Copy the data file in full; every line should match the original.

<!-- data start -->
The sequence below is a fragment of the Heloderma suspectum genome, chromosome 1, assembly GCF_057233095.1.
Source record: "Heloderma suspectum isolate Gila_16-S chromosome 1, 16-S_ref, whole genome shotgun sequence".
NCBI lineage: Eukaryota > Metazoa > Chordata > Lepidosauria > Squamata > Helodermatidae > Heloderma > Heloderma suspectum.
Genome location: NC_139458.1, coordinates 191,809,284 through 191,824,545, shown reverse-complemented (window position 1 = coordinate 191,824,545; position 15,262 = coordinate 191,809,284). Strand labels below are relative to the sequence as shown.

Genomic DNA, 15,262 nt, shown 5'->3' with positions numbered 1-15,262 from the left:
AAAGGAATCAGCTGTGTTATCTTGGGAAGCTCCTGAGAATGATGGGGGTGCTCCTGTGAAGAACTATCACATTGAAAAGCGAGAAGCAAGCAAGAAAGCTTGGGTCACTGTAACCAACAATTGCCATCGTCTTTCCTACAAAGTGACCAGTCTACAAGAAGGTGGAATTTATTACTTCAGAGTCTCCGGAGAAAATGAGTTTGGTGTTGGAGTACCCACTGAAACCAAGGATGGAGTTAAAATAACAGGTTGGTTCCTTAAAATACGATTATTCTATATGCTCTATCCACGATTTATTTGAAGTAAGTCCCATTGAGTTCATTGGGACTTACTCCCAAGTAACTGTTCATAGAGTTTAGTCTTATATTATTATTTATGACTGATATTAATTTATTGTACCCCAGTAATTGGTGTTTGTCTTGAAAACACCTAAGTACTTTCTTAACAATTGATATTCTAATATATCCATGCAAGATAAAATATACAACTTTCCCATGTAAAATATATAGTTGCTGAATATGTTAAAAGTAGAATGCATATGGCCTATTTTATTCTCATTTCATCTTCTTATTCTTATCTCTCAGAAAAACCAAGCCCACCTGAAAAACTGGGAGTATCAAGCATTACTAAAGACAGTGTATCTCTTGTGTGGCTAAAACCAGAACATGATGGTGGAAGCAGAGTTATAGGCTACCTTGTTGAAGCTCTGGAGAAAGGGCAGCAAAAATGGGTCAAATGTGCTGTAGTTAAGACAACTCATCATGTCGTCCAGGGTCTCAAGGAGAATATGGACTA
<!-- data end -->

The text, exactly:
The sequence below is a fragment of the Heloderma suspectum genome, chromosome 1, assembly GCF_057233095.1.
Source record: "Heloderma suspectum isolate Gila_16-S chromosome 1, 16-S_ref, whole genome shotgun sequence".
NCBI lineage: Eukaryota > Metazoa > Chordata > Lepidosauria > Squamata > Helodermatidae > Heloderma > Heloderma suspectum.
Genome location: NC_139458.1, coordinates 191,809,284 through 191,824,545, shown reverse-complemented (window position 1 = coordinate 191,824,545; position 15,262 = coordinate 191,809,284). Strand labels below are relative to the sequence as shown.

Genomic DNA, 15,262 nt, shown 5'->3' with positions numbered 1-15,262 from the left:
AAAGGAATCAGCTGTGTTATCTTGGGAAGCTCCTGAGAATGATGGGGGTGCTCCTGTGAAGAACTATCACATTGAAAAGCGAGAAGCAAGCAAGAAAGCTTGGGTCACTGTAACCAACAATTGCCATCGTCTTTCCTACAAAGTGACCAGTCTACAAGAAGGTGGAATTTATTACTTCAGAGTCTCCGGAGAAAATGAGTTTGGTGTTGGAGTACCCACTGAAACCAAGGATGGAGTTAAAATAACAGGTTGGTTCCTTAAAATACGATTATTCTATATGCTCTATCCACGATTTATTTGAAGTAAGTCCCATTGAGTTCATTGGGACTTACTCCCAAGTAACTGTTCATAGAGTTTAGTCTTATATTATTATTTATGACTGATATTAATTTATTGTACCCCAGTAATTGGTGTTTGTCTTGAAAACACCTAAGTACTTTCTTAACAATTGATATTCTAATATATCCATGCAAGATAAAATATACAACTTTCCCATGTAAAATATATAGTTGCTGAATATGTTAAAAGTAGAATGCATATGGCCTATTTTATTCTCATTTCATCTTCTTATTCTTATCTCTCAGAAAAACCAAGCCCACCTGAAAAACTGGGAGTATCAAGCATTACTAAAGACAGTGTATCTCTTGTGTGGCTAAAACCAGAACATGATGGTGGAAGCAGAGTTATAGGCTACCTTGTTGAAGCTCTGGAGAAAGGGCAGCAAAAATGGGTCAAATGTGCTGTAGTTAAGACAACTCATCATGTCGTCCAGGGTCTCAAGGAGAATATGGACTA